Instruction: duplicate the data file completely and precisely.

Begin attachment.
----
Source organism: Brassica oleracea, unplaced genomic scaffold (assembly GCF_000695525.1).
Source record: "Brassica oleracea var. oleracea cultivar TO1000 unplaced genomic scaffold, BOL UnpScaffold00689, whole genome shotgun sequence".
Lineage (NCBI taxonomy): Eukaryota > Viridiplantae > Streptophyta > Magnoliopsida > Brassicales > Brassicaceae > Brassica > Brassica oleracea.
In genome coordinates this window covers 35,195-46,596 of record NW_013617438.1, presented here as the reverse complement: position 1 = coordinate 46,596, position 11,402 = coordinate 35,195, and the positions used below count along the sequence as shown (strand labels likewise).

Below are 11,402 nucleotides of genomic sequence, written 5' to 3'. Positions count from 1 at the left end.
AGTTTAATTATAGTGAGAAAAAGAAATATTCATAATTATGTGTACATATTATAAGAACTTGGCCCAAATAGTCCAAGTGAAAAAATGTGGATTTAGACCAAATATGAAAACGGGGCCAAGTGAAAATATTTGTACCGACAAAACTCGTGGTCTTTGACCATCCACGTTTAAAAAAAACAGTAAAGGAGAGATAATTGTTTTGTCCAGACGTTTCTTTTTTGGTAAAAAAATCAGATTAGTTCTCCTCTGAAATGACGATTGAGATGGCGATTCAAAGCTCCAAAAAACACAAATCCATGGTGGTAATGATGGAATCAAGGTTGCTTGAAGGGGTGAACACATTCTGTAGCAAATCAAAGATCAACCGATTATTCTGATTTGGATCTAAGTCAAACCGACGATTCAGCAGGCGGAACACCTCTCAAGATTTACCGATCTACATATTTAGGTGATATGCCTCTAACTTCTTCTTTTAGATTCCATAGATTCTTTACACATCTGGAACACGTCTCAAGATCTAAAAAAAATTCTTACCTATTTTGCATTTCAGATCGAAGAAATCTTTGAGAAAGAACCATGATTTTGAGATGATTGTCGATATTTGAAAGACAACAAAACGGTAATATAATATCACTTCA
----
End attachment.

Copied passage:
Source organism: Brassica oleracea, unplaced genomic scaffold (assembly GCF_000695525.1).
Source record: "Brassica oleracea var. oleracea cultivar TO1000 unplaced genomic scaffold, BOL UnpScaffold00689, whole genome shotgun sequence".
Lineage (NCBI taxonomy): Eukaryota > Viridiplantae > Streptophyta > Magnoliopsida > Brassicales > Brassicaceae > Brassica > Brassica oleracea.
In genome coordinates this window covers 35,195-46,596 of record NW_013617438.1, presented here as the reverse complement: position 1 = coordinate 46,596, position 11,402 = coordinate 35,195, and the positions used below count along the sequence as shown (strand labels likewise).

Below are 11,402 nucleotides of genomic sequence, written 5' to 3'. Positions count from 1 at the left end.
AGTTTAATTATAGTGAGAAAAAGAAATATTCATAATTATGTGTACATATTATAAGAACTTGGCCCAAATAGTCCAAGTGAAAAAATGTGGATTTAGACCAAATATGAAAACGGGGCCAAGTGAAAATATTTGTACCGACAAAACTCGTGGTCTTTGACCATCCACGTTTAAAAAAAACAGTAAAGGAGAGATAATTGTTTTGTCCAGACGTTTCTTTTTTGGTAAAAAAATCAGATTAGTTCTCCTCTGAAATGACGATTGAGATGGCGATTCAAAGCTCCAAAAAACACAAATCCATGGTGGTAATGATGGAATCAAGGTTGCTTGAAGGGGTGAACACATTCTGTAGCAAATCAAAGATCAACCGATTATTCTGATTTGGATCTAAGTCAAACCGACGATTCAGCAGGCGGAACACCTCTCAAGATTTACCGATCTACATATTTAGGTGATATGCCTCTAACTTCTTCTTTTAGATTCCATAGATTCTTTACACATCTGGAACACGTCTCAAGATCTAAAAAAAATTCTTACCTATTTTGCATTTCAGATCGAAGAAATCTTTGAGAAAGAACCATGATTTTGAGATGATTGTCGATATTTGAAAGACAACAAAACGGTAATATAATATCACTTCA